ECONOMY: SA Economy Better Than Europe
Recent Gauteng Business News
JP Landman, Political Analyst for BoE Private Clients, told a gathering of high net worth clients in the Cape recently that the SA economy only ‘tripped up” twice in the 17 years since becoming a democracy. It delivered negative per capita income growth in 1998 and in 2009 which were both due to global not local problems. In both cases it was because of global developments and not local factors.
“The 1998 fall was due to the South East Asia contagion and in 2009 SA was negatively affected by the world-wide recession. But we were able to restore growth from -1,7% in 2009 to 2,7% in 2010. The forecast of 3,4% in 2011 is under pressure but growth should still be over 3%.
“Consensus is currently for 4,4% in 2013, but I would not be surprised if this is downgraded due to the problems in the rest of the world including Greece as our traditional trading partners are Europe and the UK.” In that sense he was much more worried about the conditions in Europe than about Julius Malema.
The Growth in the SA Economy
He says figures show average growth in SA since 1994 was 3,3%, which is more than double that of the previous 16 years to 1993 which were an average of 1.55%.
“A balance sheet of the SA economy would include on the asset side, or a factor that drives growth, the strong increase in public sector investment in infrastructure from 4% of GDP in 2000 to 6,5% in 2007 and to 8,4% in 2013.
“Adding to the positives is SA’s increasing relations with the BRIC nations, which are good ‘bed fellows’ in terms of growth, a strong private sector and reasonable productivity growth since 1995.” he said.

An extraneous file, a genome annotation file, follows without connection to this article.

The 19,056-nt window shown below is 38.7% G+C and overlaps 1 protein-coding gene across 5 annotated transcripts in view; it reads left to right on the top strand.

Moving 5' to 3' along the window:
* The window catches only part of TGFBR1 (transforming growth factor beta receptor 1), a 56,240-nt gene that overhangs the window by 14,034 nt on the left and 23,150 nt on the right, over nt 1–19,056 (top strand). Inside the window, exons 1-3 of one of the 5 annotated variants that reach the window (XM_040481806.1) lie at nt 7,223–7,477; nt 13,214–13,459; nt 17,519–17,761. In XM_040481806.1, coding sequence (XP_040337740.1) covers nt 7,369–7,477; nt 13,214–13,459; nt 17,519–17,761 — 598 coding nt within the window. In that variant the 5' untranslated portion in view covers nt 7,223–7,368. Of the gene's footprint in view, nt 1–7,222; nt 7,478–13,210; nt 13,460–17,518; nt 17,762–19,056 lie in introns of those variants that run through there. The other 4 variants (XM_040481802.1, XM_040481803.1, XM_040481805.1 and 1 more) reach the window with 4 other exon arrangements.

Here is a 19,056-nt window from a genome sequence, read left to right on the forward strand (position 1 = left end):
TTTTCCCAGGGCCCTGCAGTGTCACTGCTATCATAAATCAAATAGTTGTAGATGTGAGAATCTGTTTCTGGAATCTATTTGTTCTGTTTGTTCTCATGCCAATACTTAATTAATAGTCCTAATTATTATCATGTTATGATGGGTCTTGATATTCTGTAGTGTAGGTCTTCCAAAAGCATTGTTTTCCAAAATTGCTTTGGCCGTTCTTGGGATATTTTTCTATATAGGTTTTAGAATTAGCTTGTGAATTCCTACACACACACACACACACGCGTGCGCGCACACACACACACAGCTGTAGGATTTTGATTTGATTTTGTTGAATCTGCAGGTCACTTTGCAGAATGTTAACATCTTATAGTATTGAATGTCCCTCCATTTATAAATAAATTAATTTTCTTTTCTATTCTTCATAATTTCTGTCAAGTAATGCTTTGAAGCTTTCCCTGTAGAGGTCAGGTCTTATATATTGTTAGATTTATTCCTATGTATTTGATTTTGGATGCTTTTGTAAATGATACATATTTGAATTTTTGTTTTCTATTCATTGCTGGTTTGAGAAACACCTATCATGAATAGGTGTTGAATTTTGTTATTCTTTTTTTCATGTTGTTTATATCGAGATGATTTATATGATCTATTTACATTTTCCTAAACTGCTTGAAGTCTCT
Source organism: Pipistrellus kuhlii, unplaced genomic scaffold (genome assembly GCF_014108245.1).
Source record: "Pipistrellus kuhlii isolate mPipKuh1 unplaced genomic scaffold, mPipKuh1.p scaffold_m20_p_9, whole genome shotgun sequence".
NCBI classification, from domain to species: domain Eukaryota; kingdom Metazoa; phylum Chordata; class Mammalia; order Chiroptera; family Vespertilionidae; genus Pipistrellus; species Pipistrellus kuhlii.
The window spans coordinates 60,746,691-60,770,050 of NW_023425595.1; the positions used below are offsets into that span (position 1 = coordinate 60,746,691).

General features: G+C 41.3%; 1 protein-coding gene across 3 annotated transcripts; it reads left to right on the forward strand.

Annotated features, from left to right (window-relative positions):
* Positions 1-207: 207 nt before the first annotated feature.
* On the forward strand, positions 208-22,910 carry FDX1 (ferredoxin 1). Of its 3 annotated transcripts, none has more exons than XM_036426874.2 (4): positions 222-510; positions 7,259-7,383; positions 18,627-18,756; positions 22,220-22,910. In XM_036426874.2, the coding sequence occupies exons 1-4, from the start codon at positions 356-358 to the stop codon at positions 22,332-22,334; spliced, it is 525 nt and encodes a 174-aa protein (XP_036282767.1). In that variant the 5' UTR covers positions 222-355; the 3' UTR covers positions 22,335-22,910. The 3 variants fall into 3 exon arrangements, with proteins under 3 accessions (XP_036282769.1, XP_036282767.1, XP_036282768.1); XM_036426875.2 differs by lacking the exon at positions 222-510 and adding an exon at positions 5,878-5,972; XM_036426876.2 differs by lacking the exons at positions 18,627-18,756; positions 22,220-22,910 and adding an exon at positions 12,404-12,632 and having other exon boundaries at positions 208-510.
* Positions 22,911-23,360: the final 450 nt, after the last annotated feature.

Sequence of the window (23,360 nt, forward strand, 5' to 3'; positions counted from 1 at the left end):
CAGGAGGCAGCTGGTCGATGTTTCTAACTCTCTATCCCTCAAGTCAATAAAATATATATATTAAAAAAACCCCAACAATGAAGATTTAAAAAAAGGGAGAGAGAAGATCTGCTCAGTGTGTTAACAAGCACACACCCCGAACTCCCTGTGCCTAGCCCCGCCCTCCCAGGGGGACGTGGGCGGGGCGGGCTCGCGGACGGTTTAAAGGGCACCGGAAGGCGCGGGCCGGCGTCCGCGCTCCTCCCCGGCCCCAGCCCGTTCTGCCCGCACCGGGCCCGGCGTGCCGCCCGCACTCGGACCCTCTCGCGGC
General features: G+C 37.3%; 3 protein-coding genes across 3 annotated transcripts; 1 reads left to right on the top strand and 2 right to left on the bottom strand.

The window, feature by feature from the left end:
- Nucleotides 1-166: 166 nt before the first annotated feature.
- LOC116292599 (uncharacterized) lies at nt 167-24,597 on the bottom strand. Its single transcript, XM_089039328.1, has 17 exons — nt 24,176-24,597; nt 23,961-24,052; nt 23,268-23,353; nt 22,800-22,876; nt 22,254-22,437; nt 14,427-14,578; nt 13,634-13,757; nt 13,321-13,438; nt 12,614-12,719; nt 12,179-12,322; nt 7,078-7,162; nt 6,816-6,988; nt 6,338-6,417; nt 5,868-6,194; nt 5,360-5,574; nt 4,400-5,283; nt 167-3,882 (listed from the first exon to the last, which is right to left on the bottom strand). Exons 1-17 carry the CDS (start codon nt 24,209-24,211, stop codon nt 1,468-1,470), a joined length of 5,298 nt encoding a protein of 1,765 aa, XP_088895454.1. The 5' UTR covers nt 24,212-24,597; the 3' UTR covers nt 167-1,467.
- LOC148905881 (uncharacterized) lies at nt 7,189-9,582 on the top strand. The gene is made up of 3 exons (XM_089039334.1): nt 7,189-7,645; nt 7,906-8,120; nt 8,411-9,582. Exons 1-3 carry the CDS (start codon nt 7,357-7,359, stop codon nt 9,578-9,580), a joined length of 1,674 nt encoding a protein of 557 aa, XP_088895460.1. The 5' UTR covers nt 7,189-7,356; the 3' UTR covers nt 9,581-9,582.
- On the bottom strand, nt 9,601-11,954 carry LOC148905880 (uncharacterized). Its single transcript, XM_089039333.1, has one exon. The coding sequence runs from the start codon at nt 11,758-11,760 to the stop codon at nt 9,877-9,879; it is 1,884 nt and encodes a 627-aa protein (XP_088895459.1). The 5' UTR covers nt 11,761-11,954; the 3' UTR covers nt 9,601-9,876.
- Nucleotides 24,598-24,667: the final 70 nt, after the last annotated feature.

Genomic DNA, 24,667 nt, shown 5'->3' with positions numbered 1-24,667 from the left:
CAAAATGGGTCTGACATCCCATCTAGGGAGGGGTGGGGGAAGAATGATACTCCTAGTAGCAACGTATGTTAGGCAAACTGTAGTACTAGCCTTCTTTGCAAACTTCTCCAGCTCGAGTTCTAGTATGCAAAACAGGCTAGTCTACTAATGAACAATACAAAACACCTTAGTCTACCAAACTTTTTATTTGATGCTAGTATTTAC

Schüssler on the SA Economy
His view is supported by economist Mike Schüssler in comments on the latest figures revealed in the BoE Private Clients’ Provincial Barometers.
The barometers, which are independently compiled by Schüssler to track the pulse of five of the country’s largest provincial economies, showed a broad slowdown in growth in all provinces during July.
Despite this however, Schüssler says sentiment is “actually more negative than reflected by the figures” and “there is still growth” despite the tightness in the economy.
An example of this is the transport sector which showed strong growth y/y across all provinces with Gauteng (up 17.4%) and in the Free State (16% up) being particularly strong provinces.
Activity levels in the financial, property and business services indices in four provinces are higher than a year ago, with KwaZulu-Natal showing slight strain (0.6% down y/y).
Across the country there is also an indication that banks have begun to relax their lending criteria for home loans and in all five provinces the number of approved bonds has begun to rise y/y, which therefore also provides positives to the SA Economy.
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